You Can Now Just Hum To Search A Song And Google Will Recognise It
Remember the times when you heard a song and didn’t…
Remember the times when you heard a song and didn’t know what it was, so you had to dedicate a whole day trying to find that song somewhere. Sure, Shazam is a great option, but it didn’t work every single time. So now, your next option would be to type the lyrics on Google, and if you were lucky, Google would present it immediately. But in case you got the lyrics wrong and jumbled up the words, the results would be negative. Your second option, of course, would be to terribly hum the three seconds you remember and ask a friend if they know the song. Almost 90 per cent of the time, that turned out to be unsuccessful. Google understood your dilemma, and has presented a simpler solution with ‘Hum to search.’
WHAT IS IT?
In its new update for Google Search, Maps and Lens, the tech giant has introduced a new ‘Hum to search’ feature. This feature allows users to finally find out that song stuck in your head, or as Google calls it “solve your earworm” by just humming for 10-15 seconds.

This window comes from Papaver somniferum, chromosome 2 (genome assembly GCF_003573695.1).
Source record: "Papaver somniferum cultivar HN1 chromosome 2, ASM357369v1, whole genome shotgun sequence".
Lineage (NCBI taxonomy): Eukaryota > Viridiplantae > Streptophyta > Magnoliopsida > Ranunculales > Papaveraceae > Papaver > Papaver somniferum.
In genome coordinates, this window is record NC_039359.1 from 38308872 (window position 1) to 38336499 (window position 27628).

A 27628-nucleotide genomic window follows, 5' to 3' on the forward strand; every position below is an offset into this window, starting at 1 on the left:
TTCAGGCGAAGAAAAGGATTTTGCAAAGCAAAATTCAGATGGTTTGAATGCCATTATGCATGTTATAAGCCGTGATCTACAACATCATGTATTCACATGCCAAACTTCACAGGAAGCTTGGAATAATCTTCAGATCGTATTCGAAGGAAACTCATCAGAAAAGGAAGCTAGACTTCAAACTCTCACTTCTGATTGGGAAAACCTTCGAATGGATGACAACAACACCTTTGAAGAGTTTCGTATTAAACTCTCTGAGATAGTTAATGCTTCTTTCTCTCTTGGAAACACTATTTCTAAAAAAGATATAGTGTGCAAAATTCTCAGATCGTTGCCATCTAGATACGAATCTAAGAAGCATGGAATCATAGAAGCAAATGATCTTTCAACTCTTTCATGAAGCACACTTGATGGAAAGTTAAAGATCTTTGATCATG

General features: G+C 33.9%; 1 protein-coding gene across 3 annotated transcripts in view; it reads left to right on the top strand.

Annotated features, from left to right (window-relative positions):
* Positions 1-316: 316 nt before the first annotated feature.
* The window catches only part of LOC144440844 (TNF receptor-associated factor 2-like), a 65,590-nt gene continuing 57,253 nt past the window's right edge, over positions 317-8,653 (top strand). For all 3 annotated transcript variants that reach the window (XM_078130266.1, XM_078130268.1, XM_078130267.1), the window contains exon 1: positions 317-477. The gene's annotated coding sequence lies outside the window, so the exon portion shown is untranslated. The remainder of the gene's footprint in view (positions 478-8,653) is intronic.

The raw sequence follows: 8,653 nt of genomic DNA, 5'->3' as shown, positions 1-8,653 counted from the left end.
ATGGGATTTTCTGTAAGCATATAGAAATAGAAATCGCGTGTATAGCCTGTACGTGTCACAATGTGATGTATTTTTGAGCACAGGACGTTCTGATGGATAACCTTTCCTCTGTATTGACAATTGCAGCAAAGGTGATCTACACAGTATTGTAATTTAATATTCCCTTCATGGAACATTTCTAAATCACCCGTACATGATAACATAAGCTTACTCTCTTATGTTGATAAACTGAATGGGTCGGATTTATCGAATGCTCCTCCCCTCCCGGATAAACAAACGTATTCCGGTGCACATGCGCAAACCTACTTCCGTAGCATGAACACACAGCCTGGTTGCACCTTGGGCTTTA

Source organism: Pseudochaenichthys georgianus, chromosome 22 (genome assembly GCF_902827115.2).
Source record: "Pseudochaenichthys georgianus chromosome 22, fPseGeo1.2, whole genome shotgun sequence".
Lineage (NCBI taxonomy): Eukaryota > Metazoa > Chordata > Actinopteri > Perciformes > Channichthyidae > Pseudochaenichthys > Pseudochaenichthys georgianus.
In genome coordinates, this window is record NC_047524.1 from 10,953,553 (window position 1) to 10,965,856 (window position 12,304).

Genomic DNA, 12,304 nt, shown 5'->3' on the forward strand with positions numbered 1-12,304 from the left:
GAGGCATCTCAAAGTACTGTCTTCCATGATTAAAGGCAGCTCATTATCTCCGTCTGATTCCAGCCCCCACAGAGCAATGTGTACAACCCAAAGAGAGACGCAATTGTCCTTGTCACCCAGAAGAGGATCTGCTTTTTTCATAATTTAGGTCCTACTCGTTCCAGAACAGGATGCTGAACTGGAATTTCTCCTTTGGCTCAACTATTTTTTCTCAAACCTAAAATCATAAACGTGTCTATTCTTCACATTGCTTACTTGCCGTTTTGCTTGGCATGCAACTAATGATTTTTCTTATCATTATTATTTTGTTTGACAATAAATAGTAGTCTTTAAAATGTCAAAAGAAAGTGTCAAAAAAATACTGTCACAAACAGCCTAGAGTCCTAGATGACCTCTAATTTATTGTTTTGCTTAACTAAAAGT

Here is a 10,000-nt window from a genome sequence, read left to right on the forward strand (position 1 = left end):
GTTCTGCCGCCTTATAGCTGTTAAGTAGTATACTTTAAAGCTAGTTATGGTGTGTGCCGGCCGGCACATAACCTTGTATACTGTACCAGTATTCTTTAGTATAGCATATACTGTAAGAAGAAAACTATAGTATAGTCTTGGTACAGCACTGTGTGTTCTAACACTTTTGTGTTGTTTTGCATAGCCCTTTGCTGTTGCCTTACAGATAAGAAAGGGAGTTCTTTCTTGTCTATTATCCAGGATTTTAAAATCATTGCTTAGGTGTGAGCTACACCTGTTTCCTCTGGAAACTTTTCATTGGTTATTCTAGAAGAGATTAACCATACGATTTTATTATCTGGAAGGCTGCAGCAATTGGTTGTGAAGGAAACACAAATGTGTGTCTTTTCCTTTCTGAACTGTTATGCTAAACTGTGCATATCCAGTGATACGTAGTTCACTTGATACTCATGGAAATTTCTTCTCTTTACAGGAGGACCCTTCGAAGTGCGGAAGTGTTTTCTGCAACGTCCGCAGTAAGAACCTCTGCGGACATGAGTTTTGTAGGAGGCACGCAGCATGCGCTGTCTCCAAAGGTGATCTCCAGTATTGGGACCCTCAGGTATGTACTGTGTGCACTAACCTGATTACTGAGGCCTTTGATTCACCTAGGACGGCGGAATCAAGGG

HOW TO USE IT?
To use the Hum to Search feature, users have to open the latest version of the Google app or tap on the mic of Google Search and say “what’s this song?” or click the “Search a song” button. Alternatively, users can say “Hey Google, what’s this song?” and then hum for 10-15 seconds.
“After you’re finished humming, our machine learning algorithm helps identify potential song matches. And don’t worry, you don’t need perfect pitch to use this feature,” Krishna Kumar, Senior Product Manager, Google Search wrote in a blog post.
Kumar further explained that once the song has been identified, users will also be presented with other related info such as music videos, listening on streaming services, lyrics, etc.
HOW TO GET IT?
In case you tried it now, and didn’t find the feature, you need to update your Google to the latest version, and voila! The feature is currently available in English on iOS, and in more than 20 languages on Android, with more languages set to come in upcoming updates.